Ask an ex­pert

Our ex­pert re­porter Jonathan Jones an­swers read­ers’ ques­tions. This week: the best place to put your cash to make it grow

The Sunday Telegraph - Money & Business - - Money -

Save or in­vest: which is more re­spon­si­ble?

I am try­ing to be more fi­nan­cially re­spon­si­ble this year. Am I bet­ter off in­vest­ing my cash or should I just put it into a sav­ings ac­count? NB, BIRM­ING­HAM

The start of the new year is a time when many peo­ple eval­u­ate their fi­nan­cial op­tions for the year ahead, cre­at­ing a plan for how much – and how – they will aim to save.

As a first port of call, it is wise to build up a “rainy day” fund be­fore think­ing about in­vest­ing. This should give you a cash buf­fer in case of an un­ex­pected ill­ness or job loss.

How much you put in this pot re­ally de­pends on you. Com­mon wis­dom ad­vises putting three months’ to a year’s salary away.

To cre­ate this pot, there is lit­tle point set­ting up a cash Isa, a wrap­per that al­lows you to put away £20,000 a year tax-free. This is be­cause any­one pay­ing the ba­sic rate of tax earns their first £1,000 of in­ter­est from their sav­ings ac­counts tax free. Higher-rate tax­pay­ers have a £500 al­lowance.

With the most com­pet­i­tive easy-ac­cess sav­ings rates around 1.5pc, you’d have to have around £67,000 be­fore you’d in­cur tax charges.

But cash is not al­ways the best place to hold the bulk of your sav­ings, as in­ter­est rates are cur­rently lower than inflation. This means that over time your money will buy less.

Once you have enough set aside in your rainy day ac­count, you should look to max­imise your stocks-and-shares Isa al­lowance. In­vest­ing is a medium to longterm strat­egy, so this should be money you can af­ford to put away for sev­eral years.

Over time, the stock mar­ket gen­er­ally rises and the longer you in­vest, the more chance you have of mak­ing money.

While it might be a nerver­ack­ing time to in­vest, ahead of the Brexit vote, typ­i­cally the ear­lier in the year you in­vest, the bet­ter, said Ja­son Hol­lands of wealth man­ager Til­ney.

He noted that, while 2018 was one of those years when mar­kets lost in­vestors money, it was rare to have two bad years in a row and poor years were of­ten fol­lowed by pos­i­tive ones.

Mr Hol­lands said 2019 could be bet­ter than many peo­ple ex­pected and there­fore the ear­lier you in­vest the more you will make. You can put as much into the Isa wrap­per as you want at any one time (up to the an­nual limit) but it is best to drip-feed this money into in­vest­ments monthly to pro­tect your­self from any sud­den drops in share prices.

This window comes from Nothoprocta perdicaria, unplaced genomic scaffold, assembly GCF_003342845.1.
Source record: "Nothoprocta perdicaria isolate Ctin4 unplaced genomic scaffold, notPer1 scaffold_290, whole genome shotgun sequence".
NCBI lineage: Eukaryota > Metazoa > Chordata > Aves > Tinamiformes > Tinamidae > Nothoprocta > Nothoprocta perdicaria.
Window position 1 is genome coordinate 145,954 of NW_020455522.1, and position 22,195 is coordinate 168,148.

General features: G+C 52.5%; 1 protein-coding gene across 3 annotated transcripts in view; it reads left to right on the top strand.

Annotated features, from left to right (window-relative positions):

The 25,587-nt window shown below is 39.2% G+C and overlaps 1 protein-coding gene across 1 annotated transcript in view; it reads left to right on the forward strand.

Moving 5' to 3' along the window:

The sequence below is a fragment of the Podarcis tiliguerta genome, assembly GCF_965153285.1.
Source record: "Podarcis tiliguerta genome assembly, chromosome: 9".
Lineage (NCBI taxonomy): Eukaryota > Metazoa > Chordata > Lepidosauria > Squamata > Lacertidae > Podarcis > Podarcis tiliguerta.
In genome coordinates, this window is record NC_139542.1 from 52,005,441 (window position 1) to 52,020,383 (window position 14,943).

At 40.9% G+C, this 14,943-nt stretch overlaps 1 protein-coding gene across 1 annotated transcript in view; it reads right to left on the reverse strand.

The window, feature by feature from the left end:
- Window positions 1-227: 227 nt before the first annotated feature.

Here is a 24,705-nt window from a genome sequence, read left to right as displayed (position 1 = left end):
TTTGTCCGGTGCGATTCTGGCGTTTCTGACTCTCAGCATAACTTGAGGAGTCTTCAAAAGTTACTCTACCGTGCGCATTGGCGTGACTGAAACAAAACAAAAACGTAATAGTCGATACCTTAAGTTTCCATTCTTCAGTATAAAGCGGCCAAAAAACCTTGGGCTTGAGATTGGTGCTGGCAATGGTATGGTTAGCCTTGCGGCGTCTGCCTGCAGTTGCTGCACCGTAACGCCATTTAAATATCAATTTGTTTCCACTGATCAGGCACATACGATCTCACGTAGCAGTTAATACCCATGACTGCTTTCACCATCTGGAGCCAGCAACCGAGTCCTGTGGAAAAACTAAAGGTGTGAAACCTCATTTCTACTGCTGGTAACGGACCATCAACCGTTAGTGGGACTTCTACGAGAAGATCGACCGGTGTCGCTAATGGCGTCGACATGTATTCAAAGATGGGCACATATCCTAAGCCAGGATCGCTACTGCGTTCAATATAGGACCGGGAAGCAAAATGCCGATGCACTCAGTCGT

What should my son do with £1,000 gift?

My par­ents gave my 10-year-old son £1,000 at Christ­mas to start a sav­ings ac­count. Is a sav­ings ac­count the best use of the money? HT, SUR­REY

That is a very gen­er­ous Christ­mas gift from your par­ents and re­quires care­ful con­sid­er­a­tion.

Martin Bam­ford, man­ag­ing direc­tor of fi­nan­cial ad­vice firm In­formed Choice, rec­om­mended split­ting the sum into four equal parts of £250 to spend, save, in­vest and give.

Firstly, why not al­low your son to buy some­thing that he has wanted for a long time or spend on do­ing some­thing fun. It is a present, af­ter all.

Open­ing a cash sav­ings ac­count is a good idea. It will help to teach your son about the se­cu­rity and sta­bil­ity of cash and will gain some in­ter­est. For in­stance, HSBC is cur­rently pay­ing 3pc on its in­stant-ac­cess chil­dren’s ac­count.

The third quar­ter of the money should be in­vested, some­thing that many of us only start to learn about in our adult years.

Let­ting your son in­vest in a com­pany that he knows or likes could build up an early will­ing­ness to in­vest. I re­mem­ber my own fa­ther in­vest­ing in Wat­ford Foot­ball Club on my be­half when I was around your son’s age.

Fi­nally, en­cour­age your child to give some of his wind­fall to good causes. Mr Bam­ford said: “He will un­der­stand the dif­fer­ence char­i­ta­ble giv­ing can make to the world.”

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